Buzz the smalltooth sawfish calls Audubon Aquarium home

2010-11-17

BUZZ THE SMALLTOOTH SAWFISH CALLS AUDUBON AQUARIUM IN NEW ORLEANS HOME

November 17, 2010                                                                                                              New Orleans, LA
 

He’s 250 pounds, almost 12 feet long, 45-50 years old, and his name is “Buzz.” One of only ten of his kind to be seen anywhere in the world, he now calls New Orleans home.

Buzz, the smalltooth sawfish (Pristis pectinata), is the newest resident at Audubon Aquarium. Buzz joined the sharks and other fish in the Gulf of Mexico Exhibit after a long journey from San Francisco on Sunday, November 14, 2010.

Buzz journeyed in a state-of-the-art transport trailer, generously funded by Ripley’s Aquariums. Audubon Aquarium staff also assisted in the transport of this endangered creature cross-country to his new home in New Orleans.

“Buzz is an extremely significant addition for us at Audubon Aquarium,” says John Hewitt, Senior Vice President and Director of Husbandry for Audubon Aquarium, “Buzz will certainly do his part to educate our visitors on endangered species. He is so impressive in appearance; we know our guests will love seeing him. He’s already endearedhimself to our aquarists and he’s sure to be a visitor favorite as well.”

In close coordination with experts at Ripley’s Aquariums, who manage the captive smalltooth population on behalf of the Association of Zoos and Aquariums, Audubon Aquarium is housing Buzz not only as great display animal and ambassador for this endangered species but also as the initial step in a longer range goal of captive breeding.The Aquarium of the Americas has worked hard to establish a close relationship with Ripley’s Aquariums, which has been extremely generous to Audubon Aquarium over the years -  especially after Hurricane Katrina when Ripley’s provided Audubon with the sand tiger sharks currently on display in the Gulf of Mexico exhibit.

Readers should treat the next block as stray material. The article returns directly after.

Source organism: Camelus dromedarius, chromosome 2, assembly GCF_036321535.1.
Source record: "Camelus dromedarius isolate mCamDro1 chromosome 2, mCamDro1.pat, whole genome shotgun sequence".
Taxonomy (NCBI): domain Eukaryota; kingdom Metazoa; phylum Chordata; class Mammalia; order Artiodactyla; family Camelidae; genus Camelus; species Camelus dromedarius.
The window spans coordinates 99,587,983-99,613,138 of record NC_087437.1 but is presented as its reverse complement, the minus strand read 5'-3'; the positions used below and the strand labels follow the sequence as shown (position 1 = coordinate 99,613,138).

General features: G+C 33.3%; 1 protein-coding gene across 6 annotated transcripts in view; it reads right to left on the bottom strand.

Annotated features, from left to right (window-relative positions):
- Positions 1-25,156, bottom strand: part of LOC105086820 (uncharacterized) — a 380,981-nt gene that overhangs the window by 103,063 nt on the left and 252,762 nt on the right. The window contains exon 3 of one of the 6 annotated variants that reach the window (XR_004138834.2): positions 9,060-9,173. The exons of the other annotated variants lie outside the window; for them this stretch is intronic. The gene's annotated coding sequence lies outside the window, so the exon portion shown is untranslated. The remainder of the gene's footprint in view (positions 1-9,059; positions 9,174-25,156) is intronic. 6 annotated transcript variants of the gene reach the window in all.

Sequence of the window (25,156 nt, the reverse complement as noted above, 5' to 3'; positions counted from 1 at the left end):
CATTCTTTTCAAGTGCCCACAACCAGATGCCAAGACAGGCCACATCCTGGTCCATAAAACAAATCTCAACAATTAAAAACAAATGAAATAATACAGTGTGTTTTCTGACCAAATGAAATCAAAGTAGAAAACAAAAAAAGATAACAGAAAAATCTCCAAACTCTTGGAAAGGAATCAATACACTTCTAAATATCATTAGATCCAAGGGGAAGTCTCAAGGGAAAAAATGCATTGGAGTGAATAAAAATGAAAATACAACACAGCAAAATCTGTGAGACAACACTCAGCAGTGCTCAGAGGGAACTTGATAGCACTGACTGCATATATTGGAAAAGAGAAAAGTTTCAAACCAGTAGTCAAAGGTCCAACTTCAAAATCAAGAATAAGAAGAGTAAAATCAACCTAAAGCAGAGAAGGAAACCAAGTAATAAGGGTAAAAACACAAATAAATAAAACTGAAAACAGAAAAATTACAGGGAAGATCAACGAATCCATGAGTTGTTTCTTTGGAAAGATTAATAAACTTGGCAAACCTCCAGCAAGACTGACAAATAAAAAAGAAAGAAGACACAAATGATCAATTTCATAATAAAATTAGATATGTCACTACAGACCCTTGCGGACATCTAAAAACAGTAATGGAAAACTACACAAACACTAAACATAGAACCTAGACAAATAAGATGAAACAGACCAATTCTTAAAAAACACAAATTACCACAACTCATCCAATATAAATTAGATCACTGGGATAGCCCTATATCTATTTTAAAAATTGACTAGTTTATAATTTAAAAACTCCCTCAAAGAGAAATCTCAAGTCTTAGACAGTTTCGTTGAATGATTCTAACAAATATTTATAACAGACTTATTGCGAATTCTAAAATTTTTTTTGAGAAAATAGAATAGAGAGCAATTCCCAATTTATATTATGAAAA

Smalltooth sawfish are a critically endangered species. Buzz is one of only six smalltooth sawfishes on exhibit in the United States. There are only a total of ten exhibited in the world. Buzz will join other sawfish in a few years to be part of a breeding program, coordinated by Ripley’s Aquariums, to hopefully help repopulate the species.

Sawfish are extremely rare in coastal Louisiana waters, and any confirmed information regarding their occurrence in Louisiana is important to research efforts regarding this unusual species.  The Audubon Aquarium of the Americas assists agencies throughout the United States in gathering information which may be key in preserving this critically endangered animal. Aquarists have been distributing ‘Sawfish Fliers’ locally at the Louisiana Fishing Tournaments to monitor the occurrence of Smalltooth sawfish in Louisiana coastal waters, where they were once common. 

 

 

Fun Facts about Buzz the smalltooth sawfish:

 ~Buzz was collected off the coast of Texas in 1968 by two fishermen and measured in at 3-4 feet in length. He lived for several years at Galveston Sea-Arama until it was closed in 1989, then he was transferred to the Texas State Aquarium. He was then relocated to what is now called Six Flags Discovery Kingdom in Vallejo, CA where he has called home for the past 18 years.

 ~ Sawfish are unique elasmobranchs (the sharks, rays and skates) that possess a large toothed rostrum, or “saw”, as it is commonly called. 

 ~ Sawfish are often confused with sawsharks, which also have saws.  However, sawfish are a species of ray and have their gills located on the underside of their bodies. Sawsharks are a shark and have their gills on the sides of their bodies.

 ~In Florida, newborn sawfish are about 2 feet long.

 ~ Three factors have been important in the decline of the population: overfishing, habitat loss and low reproductive ability.

 ~Very little is known about the age and growth of sawfish, the litter sizes (believed to be 10-20 young), how often sawfish mate and bear young, and the mating and pupping seasons.  It is known that shallow estuarine areas are important habitat that acts as a protective nursery for small, young sawfish.

 ~The dive team at Six Flags Discovery Kingdom were very fond of Buzz; he actually didn’t mind a good rub down every once in a while, often reacting by looking as if he were being tickled

 

For pictures and video of Buzz’s arrival at Audubon Aquarium in New Orleans, click here.

 

Media Contact:

                Meghan Calhoun

                Audubon Nature Institute

                Public Relations Manager

                (504)331-9476